‘The flying frigate’- Merlin HM1 and HM2

The Merlin came into service under something of a cloud criticised as late and expensive. (Sound familiar?). However the aircraft has matured into a fine anti-submarine aircraft. A Type 23 frigate using its towed array sonar in combination with a Merlin represents just about the best ASW solution available in the world, besides hunting with another submarine. The Merlin was initially conceived as a dedicated Cold War submarine hunter to replace the Sea King HAS 5 & 6. In keeping with the more diverse roles of the Navy today, the ASW Merlins also carry out a wide range of other tasks including reconnaissance, general transport and load-lifting.

The £1.15Bn Merlin Capability Sustainment Plus (MCSP) upgrade of the whole fleet from HM1 to HM2 standard has delivered 24 aircraft already (actually £2.4M below budget) and the programme will be complete by the end of this year. Important changes include major improvements to crew ergonomics, computers and avionics, radar and sonar. The recent upgrades have not only improved ASW capability but will provide wider utility in other roles and scenarios. A separate programme to equip the Merlin with an updated defensive aids system equipment, ballistic protection and an electro-optical/infrared sensor will be completed in October 2015.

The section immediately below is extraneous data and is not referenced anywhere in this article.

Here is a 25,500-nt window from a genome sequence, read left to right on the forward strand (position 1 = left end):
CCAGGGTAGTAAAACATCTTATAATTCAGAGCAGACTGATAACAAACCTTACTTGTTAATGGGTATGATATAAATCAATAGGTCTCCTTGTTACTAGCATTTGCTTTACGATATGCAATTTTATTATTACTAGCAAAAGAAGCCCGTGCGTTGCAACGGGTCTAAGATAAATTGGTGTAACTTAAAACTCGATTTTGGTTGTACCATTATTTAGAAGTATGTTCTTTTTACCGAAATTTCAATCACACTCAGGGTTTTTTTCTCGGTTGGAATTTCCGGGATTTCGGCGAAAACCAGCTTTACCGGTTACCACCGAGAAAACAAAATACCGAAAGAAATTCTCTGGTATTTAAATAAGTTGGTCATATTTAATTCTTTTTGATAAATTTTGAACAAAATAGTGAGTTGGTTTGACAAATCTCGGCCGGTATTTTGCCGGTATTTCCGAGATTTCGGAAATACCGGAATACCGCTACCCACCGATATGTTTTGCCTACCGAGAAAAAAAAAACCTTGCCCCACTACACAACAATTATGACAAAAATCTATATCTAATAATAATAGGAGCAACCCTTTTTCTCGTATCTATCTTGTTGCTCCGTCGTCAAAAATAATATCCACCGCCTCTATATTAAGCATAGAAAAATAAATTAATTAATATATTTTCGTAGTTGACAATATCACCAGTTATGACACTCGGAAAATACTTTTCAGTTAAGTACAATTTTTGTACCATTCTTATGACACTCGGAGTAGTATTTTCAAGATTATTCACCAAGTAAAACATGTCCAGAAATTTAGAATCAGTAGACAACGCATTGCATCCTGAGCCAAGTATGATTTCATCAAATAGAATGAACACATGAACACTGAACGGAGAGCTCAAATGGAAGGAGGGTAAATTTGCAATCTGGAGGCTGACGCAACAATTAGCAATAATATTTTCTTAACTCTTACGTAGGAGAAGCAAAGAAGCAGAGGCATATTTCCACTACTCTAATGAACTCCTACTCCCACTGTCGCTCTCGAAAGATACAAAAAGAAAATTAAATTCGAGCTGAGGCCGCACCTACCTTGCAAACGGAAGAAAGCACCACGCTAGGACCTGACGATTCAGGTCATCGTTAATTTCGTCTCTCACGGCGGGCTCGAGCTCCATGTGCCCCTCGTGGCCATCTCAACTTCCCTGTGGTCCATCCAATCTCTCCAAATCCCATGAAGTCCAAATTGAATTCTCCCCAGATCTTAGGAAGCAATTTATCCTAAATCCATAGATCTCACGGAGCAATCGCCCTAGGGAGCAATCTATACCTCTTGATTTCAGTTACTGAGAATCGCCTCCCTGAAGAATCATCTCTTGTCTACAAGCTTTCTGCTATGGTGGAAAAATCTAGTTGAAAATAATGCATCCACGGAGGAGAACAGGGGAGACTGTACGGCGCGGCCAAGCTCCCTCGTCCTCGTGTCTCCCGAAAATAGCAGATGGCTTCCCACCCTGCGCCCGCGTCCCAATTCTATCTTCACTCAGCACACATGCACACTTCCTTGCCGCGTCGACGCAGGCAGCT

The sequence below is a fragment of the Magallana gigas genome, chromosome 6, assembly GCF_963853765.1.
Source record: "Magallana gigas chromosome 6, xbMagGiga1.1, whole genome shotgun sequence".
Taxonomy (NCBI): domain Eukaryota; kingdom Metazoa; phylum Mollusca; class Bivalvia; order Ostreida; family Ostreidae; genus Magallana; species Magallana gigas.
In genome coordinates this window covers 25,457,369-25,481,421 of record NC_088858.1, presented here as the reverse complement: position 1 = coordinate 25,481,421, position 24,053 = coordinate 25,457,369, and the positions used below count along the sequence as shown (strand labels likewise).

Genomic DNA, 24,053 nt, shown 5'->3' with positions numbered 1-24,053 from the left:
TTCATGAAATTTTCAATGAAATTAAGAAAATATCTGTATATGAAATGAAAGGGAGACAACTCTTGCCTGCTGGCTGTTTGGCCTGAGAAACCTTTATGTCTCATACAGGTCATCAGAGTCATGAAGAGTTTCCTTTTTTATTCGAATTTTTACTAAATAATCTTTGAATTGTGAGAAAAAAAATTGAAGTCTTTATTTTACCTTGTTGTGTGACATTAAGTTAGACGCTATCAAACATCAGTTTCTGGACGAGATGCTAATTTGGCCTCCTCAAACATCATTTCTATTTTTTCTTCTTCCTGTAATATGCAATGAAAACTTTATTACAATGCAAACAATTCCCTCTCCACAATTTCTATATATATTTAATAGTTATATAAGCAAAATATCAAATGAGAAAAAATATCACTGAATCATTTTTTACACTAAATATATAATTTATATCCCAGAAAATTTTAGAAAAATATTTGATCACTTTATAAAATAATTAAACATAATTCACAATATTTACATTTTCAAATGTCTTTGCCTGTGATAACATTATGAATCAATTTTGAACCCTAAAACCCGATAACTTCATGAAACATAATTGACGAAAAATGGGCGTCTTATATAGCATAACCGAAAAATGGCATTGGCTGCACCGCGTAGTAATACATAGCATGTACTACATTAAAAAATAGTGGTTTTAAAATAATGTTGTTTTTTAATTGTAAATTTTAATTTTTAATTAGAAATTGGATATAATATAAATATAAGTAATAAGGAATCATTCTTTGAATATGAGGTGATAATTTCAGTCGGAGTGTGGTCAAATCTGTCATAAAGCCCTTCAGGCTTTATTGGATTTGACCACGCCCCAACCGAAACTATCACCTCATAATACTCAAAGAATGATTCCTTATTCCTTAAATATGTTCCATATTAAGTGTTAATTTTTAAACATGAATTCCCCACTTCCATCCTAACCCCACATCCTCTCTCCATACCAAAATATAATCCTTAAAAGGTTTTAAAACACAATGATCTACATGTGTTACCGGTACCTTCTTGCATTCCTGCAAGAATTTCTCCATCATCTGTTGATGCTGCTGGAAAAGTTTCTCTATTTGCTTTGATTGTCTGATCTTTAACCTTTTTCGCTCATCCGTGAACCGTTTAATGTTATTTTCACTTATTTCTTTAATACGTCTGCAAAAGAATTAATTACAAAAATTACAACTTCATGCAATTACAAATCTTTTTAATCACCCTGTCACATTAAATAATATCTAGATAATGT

44 Merlins were delivered to the RN between 1997 and 2002. Two aircraft were lost in accidents but 12 have been put in deep storage and although there is an option in the MCSP contract for ‘a further 8’ to be upgraded to HM2 standard, it seems unlikely. These aircraft would seem the obvious candidates to be fitted with the Thales Cerbus system for the ASaC role (more on that later) but lack of funds is preventing this. It is not just the cost of upgrading the aircraft that has to be considered, but the training and retention of specialist aircrew.